Services for School-Aged Children

Available Services for School-Aged Children


Many times our clients or parents/family members ask us for information on the services that are available. We have developed this list to provide you with an overview of these services. Please keep in mind that services are determined on an individualized basis. Services must be identified as needed on the Individual Person-Centered Plan (IPP), and provided in accordance with Harbor Regional Center service policies, which are posted on our website.

Some services are provided by publicly-funded community agencies, such as school districts, Medi-Cal, etc., and some are funded by HRC, after we have met the requirement of exploring all other possible funding sources.

We know that you want to understand the variety of services available, so that you can be a well-informed participant in the service planning process. Here is a list of some of the services and supports that are commonly recommended for school-age children (3-22) and their families.

Download a PDF version of the full list of services



Services That HRC Purchases

From Programs and Clinicians in the Community

After-School Care

For working parents of children who are in school, and are not able to receive care from typical day care resources, HRC may provide day care support in a typical day care setting or in home, or care in a specialized care program, after school or during extended school breaks.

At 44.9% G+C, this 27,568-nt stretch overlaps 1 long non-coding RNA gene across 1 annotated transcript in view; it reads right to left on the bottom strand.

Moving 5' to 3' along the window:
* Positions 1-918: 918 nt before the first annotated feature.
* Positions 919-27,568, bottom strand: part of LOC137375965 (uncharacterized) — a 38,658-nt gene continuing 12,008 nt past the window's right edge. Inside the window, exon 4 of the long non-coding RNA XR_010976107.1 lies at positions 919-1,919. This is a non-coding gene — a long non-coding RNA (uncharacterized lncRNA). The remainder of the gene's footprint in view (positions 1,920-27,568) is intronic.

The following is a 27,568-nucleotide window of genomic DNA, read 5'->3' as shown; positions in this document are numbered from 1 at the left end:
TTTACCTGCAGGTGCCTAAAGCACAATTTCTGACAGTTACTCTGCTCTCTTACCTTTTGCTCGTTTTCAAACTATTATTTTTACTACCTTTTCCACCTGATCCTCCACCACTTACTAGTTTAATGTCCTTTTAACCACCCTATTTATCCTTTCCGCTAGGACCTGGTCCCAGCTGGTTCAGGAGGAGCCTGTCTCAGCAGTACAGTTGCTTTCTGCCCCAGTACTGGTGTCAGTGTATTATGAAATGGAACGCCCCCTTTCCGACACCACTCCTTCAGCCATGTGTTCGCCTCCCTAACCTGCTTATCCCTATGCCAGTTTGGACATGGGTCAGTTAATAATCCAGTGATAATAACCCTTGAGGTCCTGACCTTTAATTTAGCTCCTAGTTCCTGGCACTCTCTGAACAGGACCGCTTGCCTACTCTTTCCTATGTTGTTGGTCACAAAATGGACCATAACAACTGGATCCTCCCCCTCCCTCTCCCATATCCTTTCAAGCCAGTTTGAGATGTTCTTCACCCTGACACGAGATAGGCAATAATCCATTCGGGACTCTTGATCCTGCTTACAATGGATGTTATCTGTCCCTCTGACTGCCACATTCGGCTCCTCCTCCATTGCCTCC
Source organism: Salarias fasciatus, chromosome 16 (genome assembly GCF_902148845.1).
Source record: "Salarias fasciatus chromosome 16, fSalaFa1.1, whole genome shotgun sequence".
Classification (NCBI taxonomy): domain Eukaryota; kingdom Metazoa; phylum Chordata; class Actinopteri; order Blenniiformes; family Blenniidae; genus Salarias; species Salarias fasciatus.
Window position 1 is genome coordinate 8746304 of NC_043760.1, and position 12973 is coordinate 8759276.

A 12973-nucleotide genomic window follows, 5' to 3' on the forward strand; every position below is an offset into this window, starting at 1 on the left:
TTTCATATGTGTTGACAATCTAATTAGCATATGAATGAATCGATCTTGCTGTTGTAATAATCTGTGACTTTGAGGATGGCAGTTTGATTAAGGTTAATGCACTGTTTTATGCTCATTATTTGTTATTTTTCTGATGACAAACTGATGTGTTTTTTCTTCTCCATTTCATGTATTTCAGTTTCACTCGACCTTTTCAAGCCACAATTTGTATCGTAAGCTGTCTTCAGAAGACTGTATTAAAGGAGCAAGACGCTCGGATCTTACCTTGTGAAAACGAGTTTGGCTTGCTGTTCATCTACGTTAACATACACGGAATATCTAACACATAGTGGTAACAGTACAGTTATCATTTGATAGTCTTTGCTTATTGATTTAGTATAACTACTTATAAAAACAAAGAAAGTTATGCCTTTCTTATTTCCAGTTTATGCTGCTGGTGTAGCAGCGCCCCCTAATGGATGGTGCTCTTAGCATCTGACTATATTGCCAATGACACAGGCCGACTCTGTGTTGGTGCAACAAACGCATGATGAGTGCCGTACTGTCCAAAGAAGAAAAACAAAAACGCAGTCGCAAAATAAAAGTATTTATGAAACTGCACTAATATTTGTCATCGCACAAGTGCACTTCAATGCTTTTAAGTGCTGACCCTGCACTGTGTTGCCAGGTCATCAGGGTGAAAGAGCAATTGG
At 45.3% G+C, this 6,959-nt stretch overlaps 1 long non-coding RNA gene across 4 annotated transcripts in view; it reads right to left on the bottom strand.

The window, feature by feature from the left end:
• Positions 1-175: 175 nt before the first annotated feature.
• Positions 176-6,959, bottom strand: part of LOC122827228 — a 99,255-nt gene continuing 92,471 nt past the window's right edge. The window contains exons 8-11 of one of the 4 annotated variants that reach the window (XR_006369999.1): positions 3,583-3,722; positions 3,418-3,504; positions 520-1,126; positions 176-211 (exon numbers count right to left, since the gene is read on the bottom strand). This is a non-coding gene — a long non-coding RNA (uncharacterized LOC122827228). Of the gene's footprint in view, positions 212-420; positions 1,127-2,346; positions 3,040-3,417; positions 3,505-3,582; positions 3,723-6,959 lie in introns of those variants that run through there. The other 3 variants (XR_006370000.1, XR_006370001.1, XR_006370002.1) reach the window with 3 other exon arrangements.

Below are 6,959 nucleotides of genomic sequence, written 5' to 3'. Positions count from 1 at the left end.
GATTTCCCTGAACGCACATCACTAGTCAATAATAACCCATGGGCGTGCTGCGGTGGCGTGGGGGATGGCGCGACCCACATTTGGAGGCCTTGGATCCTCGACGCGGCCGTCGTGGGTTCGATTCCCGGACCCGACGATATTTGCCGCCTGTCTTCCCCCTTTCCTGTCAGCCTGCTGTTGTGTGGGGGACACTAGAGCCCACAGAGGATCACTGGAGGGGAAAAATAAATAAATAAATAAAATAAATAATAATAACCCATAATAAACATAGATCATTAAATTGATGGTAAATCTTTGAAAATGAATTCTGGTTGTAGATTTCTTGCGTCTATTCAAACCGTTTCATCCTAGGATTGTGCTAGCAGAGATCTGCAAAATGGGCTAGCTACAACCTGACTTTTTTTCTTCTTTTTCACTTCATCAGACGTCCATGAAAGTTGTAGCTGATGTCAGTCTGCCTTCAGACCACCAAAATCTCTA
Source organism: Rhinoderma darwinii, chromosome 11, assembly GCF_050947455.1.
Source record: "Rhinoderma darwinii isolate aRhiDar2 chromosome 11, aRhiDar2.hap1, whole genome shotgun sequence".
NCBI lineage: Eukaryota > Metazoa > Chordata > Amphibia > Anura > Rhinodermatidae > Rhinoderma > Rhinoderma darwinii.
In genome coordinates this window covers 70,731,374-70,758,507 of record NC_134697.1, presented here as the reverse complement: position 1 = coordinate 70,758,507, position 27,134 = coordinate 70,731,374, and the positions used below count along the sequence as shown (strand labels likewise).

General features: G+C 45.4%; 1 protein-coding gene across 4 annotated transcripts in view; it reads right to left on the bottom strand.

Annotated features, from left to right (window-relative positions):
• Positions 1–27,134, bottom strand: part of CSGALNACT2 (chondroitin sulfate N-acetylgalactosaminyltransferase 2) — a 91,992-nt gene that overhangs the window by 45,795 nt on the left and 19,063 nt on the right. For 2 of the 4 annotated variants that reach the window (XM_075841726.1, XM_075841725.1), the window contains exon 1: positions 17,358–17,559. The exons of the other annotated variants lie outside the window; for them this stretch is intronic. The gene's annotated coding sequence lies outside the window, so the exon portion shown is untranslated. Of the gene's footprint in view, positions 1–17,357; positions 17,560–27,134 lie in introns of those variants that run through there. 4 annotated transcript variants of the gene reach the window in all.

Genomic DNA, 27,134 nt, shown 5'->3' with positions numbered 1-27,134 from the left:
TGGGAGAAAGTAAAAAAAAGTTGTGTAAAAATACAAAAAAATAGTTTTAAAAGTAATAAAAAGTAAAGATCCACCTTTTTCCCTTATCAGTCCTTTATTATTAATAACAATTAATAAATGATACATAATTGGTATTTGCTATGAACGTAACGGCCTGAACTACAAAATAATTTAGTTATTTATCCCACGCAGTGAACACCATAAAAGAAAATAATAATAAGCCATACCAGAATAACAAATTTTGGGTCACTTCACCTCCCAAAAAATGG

Services Provided by HRC Staff

Assessment and Consultation

Your Service Coordinator may arrange for a meeting with one of HRC’s specialists, or an multi-disciplinary team, to evaluate your child’s needs and provide you with consultation. Assessment and consultation may assist in providing or clarifying a diagnosis, determining what type of services and supports are needed, identifying family health and mental health needs, supporting eligibility for a publicly funded benefit, etc.


Child Development Information

These links from the CDC can provide you with information on developmental milestones for middle childhood years, and positive parenting tips. 


Aaron keeps his benefits

Aaron’s mother had an unfortunate surprise recently, when the Social Security Administration suspended Aaron’s benefits.

Aaron’s family had had a one-time increase in income, and reported it correctly to the IRS, but when the SSA received the tax-related information they accidentally calculated his future income incorrectly.